“Succession” seems to have that power over viewers. In an essay she wrote about the series, Variety TV critic Caroline Framke seemed to hit on why viewers gravitated to it: Not only is the show funny (it arguably would be just as suited for the comedy race), but it confirms our beliefs that the people in power are just as terrible as we think they are. “They’re small, mean, cruel and careless — which is exactly why I love to watch them squirm,” she wrote. “I love seeing them cut each other off at the knees and stumble into dumb booby traps of their own design. … I love seeing without a shadow of a doubt that they’re exactly as fallible and shortsighted as I always suspected.”

Beyond the inherent thrill in seeing rich a–holes backstab each other and struggle to demonstrate an ounce of empathy, the basic tension between those who have power — and those who would take that power away — is ripe for good drama. If there’s any throughline to the past several drama series winners, it’s been about the relationships behind that struggle. “The Americans,” “The Handmaid’s Tale,” “The Crown” and “Mr. Robot” are all shows about characters who feel they have a calling and a duty to either hold on to power, or disrupt that power, no matter what that means to the people around them.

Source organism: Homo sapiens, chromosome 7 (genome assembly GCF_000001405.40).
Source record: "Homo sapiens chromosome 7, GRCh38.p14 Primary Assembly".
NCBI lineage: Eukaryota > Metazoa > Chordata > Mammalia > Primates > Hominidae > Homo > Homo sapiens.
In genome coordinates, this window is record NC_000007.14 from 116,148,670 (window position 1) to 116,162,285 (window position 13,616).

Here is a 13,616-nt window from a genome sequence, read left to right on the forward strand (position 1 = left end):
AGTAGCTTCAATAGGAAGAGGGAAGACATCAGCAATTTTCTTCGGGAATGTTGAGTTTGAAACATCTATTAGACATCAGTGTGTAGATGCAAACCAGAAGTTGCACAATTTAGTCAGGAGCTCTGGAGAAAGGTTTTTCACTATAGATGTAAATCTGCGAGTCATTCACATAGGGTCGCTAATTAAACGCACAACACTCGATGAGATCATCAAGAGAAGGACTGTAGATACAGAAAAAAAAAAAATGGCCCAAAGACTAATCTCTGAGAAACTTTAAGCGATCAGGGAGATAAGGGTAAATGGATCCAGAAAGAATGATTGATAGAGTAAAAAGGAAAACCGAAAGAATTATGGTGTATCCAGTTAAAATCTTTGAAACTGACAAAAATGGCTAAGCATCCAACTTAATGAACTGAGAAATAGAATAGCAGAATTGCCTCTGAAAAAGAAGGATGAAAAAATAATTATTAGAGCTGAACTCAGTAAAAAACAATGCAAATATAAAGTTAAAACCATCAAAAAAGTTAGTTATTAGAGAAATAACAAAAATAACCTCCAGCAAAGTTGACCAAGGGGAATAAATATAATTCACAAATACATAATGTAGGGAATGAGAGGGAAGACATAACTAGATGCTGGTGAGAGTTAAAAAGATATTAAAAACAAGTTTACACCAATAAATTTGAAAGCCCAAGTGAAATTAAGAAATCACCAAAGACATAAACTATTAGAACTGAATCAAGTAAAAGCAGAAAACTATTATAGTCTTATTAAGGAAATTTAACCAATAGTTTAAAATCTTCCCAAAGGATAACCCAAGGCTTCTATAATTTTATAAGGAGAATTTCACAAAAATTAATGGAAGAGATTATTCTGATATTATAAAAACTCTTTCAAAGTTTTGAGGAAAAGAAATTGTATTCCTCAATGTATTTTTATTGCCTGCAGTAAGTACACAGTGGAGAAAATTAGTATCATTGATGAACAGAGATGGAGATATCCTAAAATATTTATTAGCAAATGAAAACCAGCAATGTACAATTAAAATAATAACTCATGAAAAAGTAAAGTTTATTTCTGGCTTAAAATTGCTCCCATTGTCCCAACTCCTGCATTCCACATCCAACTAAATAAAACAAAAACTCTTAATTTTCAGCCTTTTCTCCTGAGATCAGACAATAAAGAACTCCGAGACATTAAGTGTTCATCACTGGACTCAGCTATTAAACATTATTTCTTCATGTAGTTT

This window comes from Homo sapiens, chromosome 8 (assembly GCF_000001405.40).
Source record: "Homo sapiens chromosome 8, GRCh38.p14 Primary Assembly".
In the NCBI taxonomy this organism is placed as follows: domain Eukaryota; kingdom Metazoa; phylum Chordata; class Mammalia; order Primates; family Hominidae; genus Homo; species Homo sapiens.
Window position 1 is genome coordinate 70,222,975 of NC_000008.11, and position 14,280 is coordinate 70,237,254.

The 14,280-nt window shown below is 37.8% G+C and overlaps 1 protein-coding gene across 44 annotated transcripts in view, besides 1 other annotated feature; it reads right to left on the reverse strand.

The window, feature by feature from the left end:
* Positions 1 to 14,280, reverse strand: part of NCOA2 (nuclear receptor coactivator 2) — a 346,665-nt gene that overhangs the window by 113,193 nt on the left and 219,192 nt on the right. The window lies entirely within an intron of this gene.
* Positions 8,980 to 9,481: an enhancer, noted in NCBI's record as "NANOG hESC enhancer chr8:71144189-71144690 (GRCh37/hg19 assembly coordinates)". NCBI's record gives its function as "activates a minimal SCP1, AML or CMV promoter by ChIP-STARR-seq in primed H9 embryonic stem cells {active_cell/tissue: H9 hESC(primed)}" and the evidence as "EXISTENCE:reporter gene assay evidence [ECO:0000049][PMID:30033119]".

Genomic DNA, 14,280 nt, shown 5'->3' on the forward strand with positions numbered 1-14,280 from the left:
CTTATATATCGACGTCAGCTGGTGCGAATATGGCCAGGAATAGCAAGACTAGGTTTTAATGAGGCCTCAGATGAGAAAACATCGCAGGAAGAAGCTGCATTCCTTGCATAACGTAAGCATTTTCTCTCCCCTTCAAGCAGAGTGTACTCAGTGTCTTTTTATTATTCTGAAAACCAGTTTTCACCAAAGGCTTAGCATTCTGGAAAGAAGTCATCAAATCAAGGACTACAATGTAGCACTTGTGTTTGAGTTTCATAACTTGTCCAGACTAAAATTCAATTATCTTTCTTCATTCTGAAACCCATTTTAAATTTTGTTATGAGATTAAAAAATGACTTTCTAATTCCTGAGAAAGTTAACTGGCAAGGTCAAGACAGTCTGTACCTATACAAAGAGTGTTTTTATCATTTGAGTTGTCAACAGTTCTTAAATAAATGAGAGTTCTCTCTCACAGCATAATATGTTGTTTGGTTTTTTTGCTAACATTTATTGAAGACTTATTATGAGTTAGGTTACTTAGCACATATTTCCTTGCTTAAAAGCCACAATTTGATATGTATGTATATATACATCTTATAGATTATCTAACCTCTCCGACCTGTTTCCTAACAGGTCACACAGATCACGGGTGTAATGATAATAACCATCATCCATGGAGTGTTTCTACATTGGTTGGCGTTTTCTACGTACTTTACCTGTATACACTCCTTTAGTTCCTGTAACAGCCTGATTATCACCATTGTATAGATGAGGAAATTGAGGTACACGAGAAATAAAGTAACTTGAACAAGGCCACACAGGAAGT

The knock on the HFPA is that its members are all about big-name stars, which would seemingly give an edge to Apple TV Plus’ “The Morning Show,” with Reese Witherspoon and Jennifer Aniston, or HBO’s reclassified drama “Big Little Lies,” featuring Nicole Kidman, Meryl Streep and the aforementioned Witherspoon. But the small body of Globes voters have aimed to surprise in recent years, including last year’s swan song win for “The Americans.” That leaves this year’s competition hard to predict until noms are announced on Dec. 9.

Currently, “Succession” has the buzz and the pop culture zeitgeist behind it. To paraphrase Kendall Roy’s embarrassing rap to his father, “A-N it’s playin’/ playin’ like a pro.”

More TV

  • Kasi LemmonsNew York Women in Film

    Kasi Lemmons, Jane Rosenthal, Ann Dowd Talk Golden Globes Female Director Snub

    The absence of women among director nominees for the Golden Globes is another example of how much work remains to be done to achieve gender parity in the entertainment industry, honorees said Tuesday night at the 40th annual Muse Awards presented by New York Women in Film and Television. “Harriet” director Kasi Lemmons, “The Irishman” [...]